Inside Barunga Festival: Celebrating remote Indigenous Australia

How often do we ever get the opportunity to visit one of Australia's remote Indigenous communities? To have a uniquely Australian experience amid red earth and pandanus trees?

The Barunga Festival is such a rare chance, where the community spirit shines through elders, dancers and artists, and the schoolkids who take you on a tour and teach you about local history, language, and culture.

The festival has been running since 1985, making this showcase of community life in the Katherine region an iconic event on the area's social calendar. Some 4000 visitors turn up to immerse themselves in the unique experience of a remote Indigenous community; this is the only time of the year you can visit Barunga without a permit.

Get with the program

A Welcome to Country by Traditional Owners kicks off a long weekend packed with music, sports, cultural and arts programs. At the festival's heart is the sharing of customs and skills to younger generations and community celebration of indigenous culture.

In short, the festival isn't a tourist show for visitors, although visitors will find a friendly welcome and the opportunity to share in Indigenous knowledge. Nor does it merely preserve the past. The world's oldest living culture is still evolving, and the Barunga Festival is an exuberant blend of both the ancient and contemporary.

"It's a busy time, filled with community and visitors. It's about sharing culture. It's about everyone getting together and having good times and a lot of fun over a long weekend," says Anne-Marie from the Barunga Festival steering committee. 

At the festival's heart is the sharing of customs and skills to younger generations.

At the festival's heart is the sharing of customs and skills to younger generations. Photo: Bruce Baker/Barunga Festival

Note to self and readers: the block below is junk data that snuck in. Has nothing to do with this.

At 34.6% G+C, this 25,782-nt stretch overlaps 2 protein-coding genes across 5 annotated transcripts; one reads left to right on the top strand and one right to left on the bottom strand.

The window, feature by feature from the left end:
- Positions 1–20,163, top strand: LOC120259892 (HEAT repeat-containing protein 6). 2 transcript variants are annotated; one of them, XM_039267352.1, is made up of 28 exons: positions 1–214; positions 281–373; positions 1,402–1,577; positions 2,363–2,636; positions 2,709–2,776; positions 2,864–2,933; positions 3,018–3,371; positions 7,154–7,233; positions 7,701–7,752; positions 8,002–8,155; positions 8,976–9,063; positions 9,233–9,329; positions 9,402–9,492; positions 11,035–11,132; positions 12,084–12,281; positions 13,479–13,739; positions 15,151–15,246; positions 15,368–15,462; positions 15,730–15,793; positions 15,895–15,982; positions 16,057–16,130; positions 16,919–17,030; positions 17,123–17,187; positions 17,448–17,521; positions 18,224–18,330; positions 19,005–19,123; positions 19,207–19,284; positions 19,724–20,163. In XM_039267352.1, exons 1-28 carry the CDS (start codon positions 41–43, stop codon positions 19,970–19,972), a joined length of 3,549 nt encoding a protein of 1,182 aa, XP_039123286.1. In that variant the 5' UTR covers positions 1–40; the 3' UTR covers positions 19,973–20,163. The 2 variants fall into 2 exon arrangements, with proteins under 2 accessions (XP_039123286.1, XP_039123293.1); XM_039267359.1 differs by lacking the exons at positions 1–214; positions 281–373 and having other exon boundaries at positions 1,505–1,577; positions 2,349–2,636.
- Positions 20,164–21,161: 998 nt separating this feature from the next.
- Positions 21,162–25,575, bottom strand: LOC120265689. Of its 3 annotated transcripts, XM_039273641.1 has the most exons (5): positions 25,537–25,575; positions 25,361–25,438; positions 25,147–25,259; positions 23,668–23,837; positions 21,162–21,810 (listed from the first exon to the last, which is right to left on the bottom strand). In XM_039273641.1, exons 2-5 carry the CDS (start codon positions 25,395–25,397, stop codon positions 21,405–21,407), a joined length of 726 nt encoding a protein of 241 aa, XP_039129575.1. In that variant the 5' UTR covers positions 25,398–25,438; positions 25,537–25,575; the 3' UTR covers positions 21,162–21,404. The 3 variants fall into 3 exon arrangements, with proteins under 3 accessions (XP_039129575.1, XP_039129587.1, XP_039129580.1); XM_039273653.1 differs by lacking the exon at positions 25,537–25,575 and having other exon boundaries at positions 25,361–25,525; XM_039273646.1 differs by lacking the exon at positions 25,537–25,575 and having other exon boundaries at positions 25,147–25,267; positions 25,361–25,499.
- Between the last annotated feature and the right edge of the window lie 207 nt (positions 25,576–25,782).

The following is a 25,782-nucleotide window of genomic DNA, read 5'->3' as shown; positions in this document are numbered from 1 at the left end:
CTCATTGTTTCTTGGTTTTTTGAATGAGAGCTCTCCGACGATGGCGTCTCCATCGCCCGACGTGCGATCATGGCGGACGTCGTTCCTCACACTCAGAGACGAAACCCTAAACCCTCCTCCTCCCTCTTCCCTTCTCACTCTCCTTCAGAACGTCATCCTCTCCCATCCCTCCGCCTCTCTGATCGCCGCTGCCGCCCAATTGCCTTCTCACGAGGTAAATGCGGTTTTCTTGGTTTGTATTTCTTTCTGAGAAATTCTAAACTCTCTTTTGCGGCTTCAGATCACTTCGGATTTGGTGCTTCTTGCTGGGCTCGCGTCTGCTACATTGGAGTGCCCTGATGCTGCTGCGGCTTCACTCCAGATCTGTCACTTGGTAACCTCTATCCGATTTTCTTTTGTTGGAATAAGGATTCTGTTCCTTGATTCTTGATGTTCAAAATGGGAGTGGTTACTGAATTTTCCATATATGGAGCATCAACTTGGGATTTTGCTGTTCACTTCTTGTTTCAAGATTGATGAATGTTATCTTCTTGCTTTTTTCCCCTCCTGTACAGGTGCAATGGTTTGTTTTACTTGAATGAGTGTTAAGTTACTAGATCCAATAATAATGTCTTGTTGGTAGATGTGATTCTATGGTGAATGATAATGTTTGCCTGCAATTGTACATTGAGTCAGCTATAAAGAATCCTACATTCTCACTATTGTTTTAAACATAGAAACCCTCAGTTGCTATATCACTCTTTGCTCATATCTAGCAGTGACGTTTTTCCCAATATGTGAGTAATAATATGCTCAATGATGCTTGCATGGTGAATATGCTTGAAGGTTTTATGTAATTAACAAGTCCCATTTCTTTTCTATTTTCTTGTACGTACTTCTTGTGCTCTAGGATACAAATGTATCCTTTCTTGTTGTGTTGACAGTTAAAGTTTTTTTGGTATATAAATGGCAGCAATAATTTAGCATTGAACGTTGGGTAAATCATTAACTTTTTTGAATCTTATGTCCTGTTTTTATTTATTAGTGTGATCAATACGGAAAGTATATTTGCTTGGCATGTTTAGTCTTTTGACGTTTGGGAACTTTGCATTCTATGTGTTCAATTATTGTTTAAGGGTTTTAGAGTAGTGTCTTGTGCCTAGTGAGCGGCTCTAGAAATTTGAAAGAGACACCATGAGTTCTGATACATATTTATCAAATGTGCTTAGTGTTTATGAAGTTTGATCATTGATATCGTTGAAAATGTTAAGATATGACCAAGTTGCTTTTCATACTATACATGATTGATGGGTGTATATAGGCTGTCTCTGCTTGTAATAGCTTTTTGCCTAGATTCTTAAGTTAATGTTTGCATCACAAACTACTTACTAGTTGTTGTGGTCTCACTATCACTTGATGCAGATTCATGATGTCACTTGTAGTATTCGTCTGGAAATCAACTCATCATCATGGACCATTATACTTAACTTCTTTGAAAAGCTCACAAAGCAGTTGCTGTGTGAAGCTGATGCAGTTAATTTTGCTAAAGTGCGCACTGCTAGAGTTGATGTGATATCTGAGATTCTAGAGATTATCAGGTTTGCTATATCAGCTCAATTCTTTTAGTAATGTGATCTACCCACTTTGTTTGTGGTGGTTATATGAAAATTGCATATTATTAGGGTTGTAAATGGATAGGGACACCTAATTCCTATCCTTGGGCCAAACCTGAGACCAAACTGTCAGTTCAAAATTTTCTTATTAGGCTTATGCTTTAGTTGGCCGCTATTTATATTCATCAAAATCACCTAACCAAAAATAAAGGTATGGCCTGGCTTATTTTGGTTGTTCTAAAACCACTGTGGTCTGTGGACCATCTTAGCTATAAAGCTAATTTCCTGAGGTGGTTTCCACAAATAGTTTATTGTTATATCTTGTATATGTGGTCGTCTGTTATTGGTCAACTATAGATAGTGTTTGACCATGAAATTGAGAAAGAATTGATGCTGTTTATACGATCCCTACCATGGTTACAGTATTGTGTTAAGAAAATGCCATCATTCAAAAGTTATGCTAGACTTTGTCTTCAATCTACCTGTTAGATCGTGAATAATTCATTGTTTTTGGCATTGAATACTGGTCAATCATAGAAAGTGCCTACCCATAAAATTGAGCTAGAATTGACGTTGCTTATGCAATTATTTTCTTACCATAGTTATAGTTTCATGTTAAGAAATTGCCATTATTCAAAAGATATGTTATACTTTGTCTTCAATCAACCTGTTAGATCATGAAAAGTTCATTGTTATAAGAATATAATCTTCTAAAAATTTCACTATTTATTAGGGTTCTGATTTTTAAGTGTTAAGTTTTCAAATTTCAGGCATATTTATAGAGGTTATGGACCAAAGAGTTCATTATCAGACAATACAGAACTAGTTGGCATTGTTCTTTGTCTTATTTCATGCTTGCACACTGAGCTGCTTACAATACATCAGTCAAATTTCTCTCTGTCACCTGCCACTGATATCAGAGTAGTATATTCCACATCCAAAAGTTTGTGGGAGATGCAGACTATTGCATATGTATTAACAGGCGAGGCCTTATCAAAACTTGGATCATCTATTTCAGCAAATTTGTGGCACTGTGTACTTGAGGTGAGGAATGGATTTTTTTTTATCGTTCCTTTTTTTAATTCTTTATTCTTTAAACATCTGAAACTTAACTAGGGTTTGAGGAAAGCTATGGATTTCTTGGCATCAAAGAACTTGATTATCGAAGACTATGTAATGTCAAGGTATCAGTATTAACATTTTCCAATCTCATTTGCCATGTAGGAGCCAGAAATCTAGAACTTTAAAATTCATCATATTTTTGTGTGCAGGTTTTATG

Everyone is welcome to learn the art of didgeridoo playing and traditional storytelling. Talk to elders about how to throw a spear. Drink billy tea with the Banatjarl Strongbala Wimun Grup – the local women's council – and learn about bush medicine, bush tucker, and the art of weaving. Or, have a go at traditional dance forms.

"This year, participants from Groote Eylandt in the Gulf of Carpentaria will present their dancing. They ask visitors if they want to join in, and everyone loves it. It's a good, exciting event," says Lee.


Listen to the music. Plunder the food stalls. Try damper hot from the coals. Join the coffee queue and have a chat as you wait. Cheers from the sidelines of the softball, basketball, and Aussie rules competitions. Some 40 AFL teams come from across the Northern Territory to play on the grass oval, creating some of the weekend's most thrilling moments.

Explore more

Barunga is 80 kilometres southeast of Katherine on sealed roads and, while you're there, you can enjoy the wider region where the rusty red landscape collides with watery tropics. Nitmiluk (Katherine) Gorge has great crumbling cliffs of red rock best appreciated by taking a quiet kayak paddle – though if you can afford it, a scenic helicopter flight is spectacular.

An Indigenous tour is a great way to appreciate the importance of this landscape to the Jawoyn, Dagoman, and Wardaman people, and see some of the age-old rock art that adorns its cliffs.

Nitmiluk National Park preserves significant cultural sites such as lovely Leliyn (Edith Falls) whose paperbark-fringed pool invites you for a swim. Walk to Sweetwater Pool for a more remote and solitary dip.

The beautiful Edith Falls in Australia's Nitmiluk National Park.

The beautiful Edith Falls in Australia's Nitmiluk National Park. Photo: Tourism NT/Sean Scott

Keen hikers can tackle the 62-kilometre Jatbula Trail along the Arnhem Land escarpment, which showcases woodland, pockets of monsoon forest, giant termite mounds, red rock, and more waterfalls.

You'll also want to visit Elsey Station, where in 1902 Jeannie Gunn wrote about it in We of the Never Never. After exploring the heritage sites – including a haunting cemetery whose termite mounds outdo tombstones – check out the Stockyard Gallery for local Aboriginal art and didgeridoos. You'll see how this land has inspired culture for tens of thousands of years – and still does, in exciting and innovative ways.

Book now

The Barunga Festival runs 12-14 August 2022. For more information, visit